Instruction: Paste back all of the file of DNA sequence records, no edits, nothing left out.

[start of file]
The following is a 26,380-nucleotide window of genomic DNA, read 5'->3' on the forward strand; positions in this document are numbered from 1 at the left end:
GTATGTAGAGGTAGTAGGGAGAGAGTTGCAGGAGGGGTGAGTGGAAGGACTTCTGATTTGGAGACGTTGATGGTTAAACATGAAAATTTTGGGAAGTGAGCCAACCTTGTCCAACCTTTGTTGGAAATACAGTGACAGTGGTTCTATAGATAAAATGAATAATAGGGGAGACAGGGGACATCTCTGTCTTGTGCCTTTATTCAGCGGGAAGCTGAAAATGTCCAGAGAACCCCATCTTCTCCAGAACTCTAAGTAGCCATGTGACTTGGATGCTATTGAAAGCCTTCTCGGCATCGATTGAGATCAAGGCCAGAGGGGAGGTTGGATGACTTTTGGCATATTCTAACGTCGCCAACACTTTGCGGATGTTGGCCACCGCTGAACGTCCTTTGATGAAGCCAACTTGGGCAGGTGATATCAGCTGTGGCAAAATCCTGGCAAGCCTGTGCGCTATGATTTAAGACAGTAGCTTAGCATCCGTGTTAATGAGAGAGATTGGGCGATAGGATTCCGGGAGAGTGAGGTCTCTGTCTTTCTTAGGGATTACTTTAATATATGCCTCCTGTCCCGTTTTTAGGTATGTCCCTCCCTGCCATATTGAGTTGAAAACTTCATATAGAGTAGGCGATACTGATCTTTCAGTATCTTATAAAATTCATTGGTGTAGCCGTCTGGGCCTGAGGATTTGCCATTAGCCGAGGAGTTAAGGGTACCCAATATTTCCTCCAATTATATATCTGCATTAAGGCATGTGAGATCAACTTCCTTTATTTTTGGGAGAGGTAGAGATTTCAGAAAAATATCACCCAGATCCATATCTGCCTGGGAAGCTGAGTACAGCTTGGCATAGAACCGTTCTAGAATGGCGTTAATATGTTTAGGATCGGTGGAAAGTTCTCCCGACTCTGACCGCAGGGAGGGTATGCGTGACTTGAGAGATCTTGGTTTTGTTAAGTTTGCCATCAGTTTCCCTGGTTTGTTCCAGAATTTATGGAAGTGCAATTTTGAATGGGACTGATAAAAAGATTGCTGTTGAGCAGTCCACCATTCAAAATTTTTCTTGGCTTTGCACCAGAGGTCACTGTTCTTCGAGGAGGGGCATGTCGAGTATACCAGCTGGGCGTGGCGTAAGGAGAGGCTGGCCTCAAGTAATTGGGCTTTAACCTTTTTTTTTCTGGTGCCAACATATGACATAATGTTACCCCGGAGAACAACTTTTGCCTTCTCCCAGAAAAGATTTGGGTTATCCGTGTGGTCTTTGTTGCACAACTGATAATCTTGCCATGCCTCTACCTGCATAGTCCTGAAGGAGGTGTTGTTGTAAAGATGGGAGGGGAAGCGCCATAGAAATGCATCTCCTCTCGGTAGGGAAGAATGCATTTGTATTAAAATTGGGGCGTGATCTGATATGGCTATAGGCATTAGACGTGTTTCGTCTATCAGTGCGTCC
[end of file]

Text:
The following is a 26,380-nucleotide window of genomic DNA, read 5'->3' on the forward strand; positions in this document are numbered from 1 at the left end:
GTATGTAGAGGTAGTAGGGAGAGAGTTGCAGGAGGGGTGAGTGGAAGGACTTCTGATTTGGAGACGTTGATGGTTAAACATGAAAATTTTGGGAAGTGAGCCAACCTTGTCCAACCTTTGTTGGAAATACAGTGACAGTGGTTCTATAGATAAAATGAATAATAGGGGAGACAGGGGACATCTCTGTCTTGTGCCTTTATTCAGCGGGAAGCTGAAAATGTCCAGAGAACCCCATCTTCTCCAGAACTCTAAGTAGCCATGTGACTTGGATGCTATTGAAAGCCTTCTCGGCATCGATTGAGATCAAGGCCAGAGGGGAGGTTGGATGACTTTTGGCATATTCTAACGTCGCCAACACTTTGCGGATGTTGGCCACCGCTGAACGTCCTTTGATGAAGCCAACTTGGGCAGGTGATATCAGCTGTGGCAAAATCCTGGCAAGCCTGTGCGCTATGATTTAAGACAGTAGCTTAGCATCCGTGTTAATGAGAGAGATTGGGCGATAGGATTCCGGGAGAGTGAGGTCTCTGTCTTTCTTAGGGATTACTTTAATATATGCCTCCTGTCCCGTTTTTAGGTATGTCCCTCCCTGCCATATTGAGTTGAAAACTTCATATAGAGTAGGCGATACTGATCTTTCAGTATCTTATAAAATTCATTGGTGTAGCCGTCTGGGCCTGAGGATTTGCCATTAGCCGAGGAGTTAAGGGTACCCAATATTTCCTCCAATTATATATCTGCATTAAGGCATGTGAGATCAACTTCCTTTATTTTTGGGAGAGGTAGAGATTTCAGAAAAATATCACCCAGATCCATATCTGCCTGGGAAGCTGAGTACAGCTTGGCATAGAACCGTTCTAGAATGGCGTTAATATGTTTAGGATCGGTGGAAAGTTCTCCCGACTCTGACCGCAGGGAGGGTATGCGTGACTTGAGAGATCTTGGTTTTGTTAAGTTTGCCATCAGTTTCCCTGGTTTGTTCCAGAATTTATGGAAGTGCAATTTTGAATGGGACTGATAAAAAGATTGCTGTTGAGCAGTCCACCATTCAAAATTTTTCTTGGCTTTGCACCAGAGGTCACTGTTCTTCGAGGAGGGGCATGTCGAGTATACCAGCTGGGCGTGGCGTAAGGAGAGGCTGGCCTCAAGTAATTGGGCTTTAACCTTTTTTTTTCTGGTGCCAACATATGACATAATGTTACCCCGGAGAACAACTTTTGCCTTCTCCCAGAAAAGATTTGGGTTATCCGTGTGGTCTTTGTTGCACAACTGATAATCTTGCCATGCCTCTACCTGCATAGTCCTGAAGGAGGTGTTGTTGTAAAGATGGGAGGGGAAGCGCCATAGAAATGCATCTCCTCTCGGTAGGGAAGAATGCATTTGTATTAAAATTGGGGCGTGATCTGATATGGCTATAGGCATTAGACGTGTTTCGTCTATCAGTGCGTCC